They say “you can’t go home again.” I’m not sure who “they” are, exactly, or why they are so averse to letting you return to your place of residence, but the phrase colloquially means that you can’t return to a place that you remember from your past, as it won’t be the same now as how you remember it being in your mind.
Such is the case with “Once Upon a Deadpool.” A brand-new movie that was released less than 7 months ago has been repackaged and re-issued in theaters, with the inclusion of some alternate takes of existing scenes, a few snippets of new(ish) scenes, and a PG-13 rating to replace the original, ever-scary R rating. Oh, and Fred Savage.
The plot of the film itself remains unchanged: mercenary for hire Wade Wilson, aka Deadpool (Ryan Reynolds), is trying to juggle being a contract killer with having a semblance of a “normal” home life with his girlfriend Vanessa (Morena Baccarin); when the two worlds collide, however, Vanessa is tragically killed and Wade realizes he’s lost the most important thing in his life. Matters are complicated when he reluctantly agrees to help protect youngster Russell (Julian Dennison) from the sudden time-traveling appearance of Cable (Josh Brolin), who wants to kill the kid in the present to avoid the rampant murdering he’ll do in the future. Throw in a few X-Men (not the really popular ones, of course) and a newly-formed X-Force (featuring Zazie Beetz’s Domino, among others), and the audience is in for one foul-mouthed, meta-heavy ride.
That was “Deadpool 2,” a commercial success when it came out in May 2018. “Once Upon a Deadpool” differs in only a few key ways, really. The “foul-mouthed” aspect is heavily reduced, as is the violence and gore (I always find it amusing that PG-13 films are allowed a certain amount of vulgar language and seemingly unlimited sexual innuendo, but GOD FORBID you show a gunshot wound that has lots of blood or someone getting a limb cut off!). To combat/explain this, the “meta-heavy” aspect of the film goes next-level, with a brand-new intro and cut scenes that feature Deadpool as he has kidnapped a now-adult Fred Savage and has forcibly returned him to the recreated bedroom set of the classic film “The Princess Bride” – much as the young Savage did as an actor in that film, here he listens to Deadpool re-tell the story of “Deadpool 2” to him by reading it out of a book (hilariously titled “Deadpool 2: King James Edition” on the spine of the tome). P.S. Savage is tied to the bed and forced to listen, in typical insane-Deadpool fashion.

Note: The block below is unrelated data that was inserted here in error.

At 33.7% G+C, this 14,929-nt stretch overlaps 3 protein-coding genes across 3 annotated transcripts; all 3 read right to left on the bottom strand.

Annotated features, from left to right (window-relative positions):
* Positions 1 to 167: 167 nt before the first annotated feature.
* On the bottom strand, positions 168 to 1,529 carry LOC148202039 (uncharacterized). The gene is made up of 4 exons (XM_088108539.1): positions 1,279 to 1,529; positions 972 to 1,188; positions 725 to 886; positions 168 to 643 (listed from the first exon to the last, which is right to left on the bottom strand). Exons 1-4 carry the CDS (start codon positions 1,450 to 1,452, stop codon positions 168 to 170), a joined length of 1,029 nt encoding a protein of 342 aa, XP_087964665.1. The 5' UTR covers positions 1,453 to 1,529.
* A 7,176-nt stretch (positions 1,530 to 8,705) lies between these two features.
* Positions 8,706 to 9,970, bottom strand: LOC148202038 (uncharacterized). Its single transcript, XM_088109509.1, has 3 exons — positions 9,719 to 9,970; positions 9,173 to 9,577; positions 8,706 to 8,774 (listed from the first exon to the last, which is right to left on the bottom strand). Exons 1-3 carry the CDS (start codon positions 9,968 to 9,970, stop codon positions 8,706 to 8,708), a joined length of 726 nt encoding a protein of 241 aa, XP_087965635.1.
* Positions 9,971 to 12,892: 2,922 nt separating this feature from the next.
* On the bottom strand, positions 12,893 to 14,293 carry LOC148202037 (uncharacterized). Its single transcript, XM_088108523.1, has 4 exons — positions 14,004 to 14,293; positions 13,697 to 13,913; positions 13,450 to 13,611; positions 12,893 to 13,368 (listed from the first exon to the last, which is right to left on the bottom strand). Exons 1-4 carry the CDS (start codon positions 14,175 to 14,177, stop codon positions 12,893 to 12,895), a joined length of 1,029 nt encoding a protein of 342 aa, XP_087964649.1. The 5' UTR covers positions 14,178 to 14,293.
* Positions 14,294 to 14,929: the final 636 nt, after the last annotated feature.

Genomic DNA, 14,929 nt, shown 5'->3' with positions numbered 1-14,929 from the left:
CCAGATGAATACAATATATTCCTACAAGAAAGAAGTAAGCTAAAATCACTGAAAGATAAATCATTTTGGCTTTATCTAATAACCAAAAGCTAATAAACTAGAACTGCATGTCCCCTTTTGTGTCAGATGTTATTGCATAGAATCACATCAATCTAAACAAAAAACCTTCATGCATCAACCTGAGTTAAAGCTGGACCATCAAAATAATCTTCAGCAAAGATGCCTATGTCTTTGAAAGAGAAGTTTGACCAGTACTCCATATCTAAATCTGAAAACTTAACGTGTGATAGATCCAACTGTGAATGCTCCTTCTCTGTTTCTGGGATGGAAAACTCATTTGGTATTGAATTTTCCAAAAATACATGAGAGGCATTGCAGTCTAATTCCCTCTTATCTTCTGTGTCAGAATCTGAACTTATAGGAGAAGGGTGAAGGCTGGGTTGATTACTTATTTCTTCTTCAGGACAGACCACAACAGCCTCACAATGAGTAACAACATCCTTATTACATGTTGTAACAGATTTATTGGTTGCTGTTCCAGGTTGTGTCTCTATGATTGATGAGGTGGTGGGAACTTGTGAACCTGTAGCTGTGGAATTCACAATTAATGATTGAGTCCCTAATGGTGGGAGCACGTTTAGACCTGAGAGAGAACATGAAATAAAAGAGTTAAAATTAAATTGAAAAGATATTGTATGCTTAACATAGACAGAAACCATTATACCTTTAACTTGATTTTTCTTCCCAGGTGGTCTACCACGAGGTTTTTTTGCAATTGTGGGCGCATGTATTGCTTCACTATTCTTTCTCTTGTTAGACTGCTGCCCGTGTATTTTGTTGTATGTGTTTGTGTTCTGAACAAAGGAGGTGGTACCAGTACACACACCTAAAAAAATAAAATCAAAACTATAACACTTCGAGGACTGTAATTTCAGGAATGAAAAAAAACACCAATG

First things first: the Savage-Deadpool cut scenes are really entertaining. It’s clear that this recreation/homage to the classic ’80s film that we all know and love was a great idea, and Savage fits rather seamlessly into the self-referential universe of the Deadpool films. Of particular mention are two scenes: one where he talks about wanting to fight another Hollywood celebrity (one that briefly appears uncredited in “Deadpool 2,” no less) but Deadpool uses his handheld censor-beeper to beep the word “fight” so that everything sounds much dirtier, and another where Savage chides Deadpool for including the character of Cable in the film but not utilizing or even referencing any of the character’s rich comic-book history. Good stuff!
Unfortunately, the new Savage-Deadpool dynamic comes at the expense of pretty much ruining “Deadpool 2” as a movie. Where the original succeeded by fully embracing and reveling in its “adult” meta-status, this aspect was attempted to be surgically removed for “younger audiences” to enjoy here – and the surgery is, sadly, a hack job. The movie’s narrative becomes jittery and disjointed, and scenes that you remember so fondly from your viewing of “Deadpool 2” essentially become neutered and lifeless in “Once Upon a Deadpool.” So, the question is begged, then: is it worth it to essentially butcher a feature film just for the chance to add a few new disconnected scenes? The answer has to be “no,” and this is where “Once Upon a Deadpool” becomes a failure as a “new” film.
When the Will Ferrell-led comedy “Anchorman” was released in theaters back in 2004, there were enough cut scenes and alternate takes for the creative team to produce a loosely-connected secondary film – which they did. Titled “Wake Up, Ron Burgundy,” the movie was very strange – but was released only as a special-edition “bonus feature” on certain “Anchorman” DVD sets. If DreamWorks had elected to try and release “Wake Up, Ron Burgundy” theatrically, it would have had a similar feel that “Once Upon a Deadpool” elicits: a mistake to try and market as a “wide release” in asking audiences to pony up even more money to see a film that really isn’t new and didn’t necessarily need to be made.
“Once Upon a Deadpool” is an intriguing idea, to be sure, and could have worked very well as an “extra” on a “Deadpool 2” home-video release; presented as a standalone film released in theaters to paying audiences, however, it feels like a sad attempt at a money grab, and may end up tarnishing the overall “legacy” of the Deadpool cinematic franchise.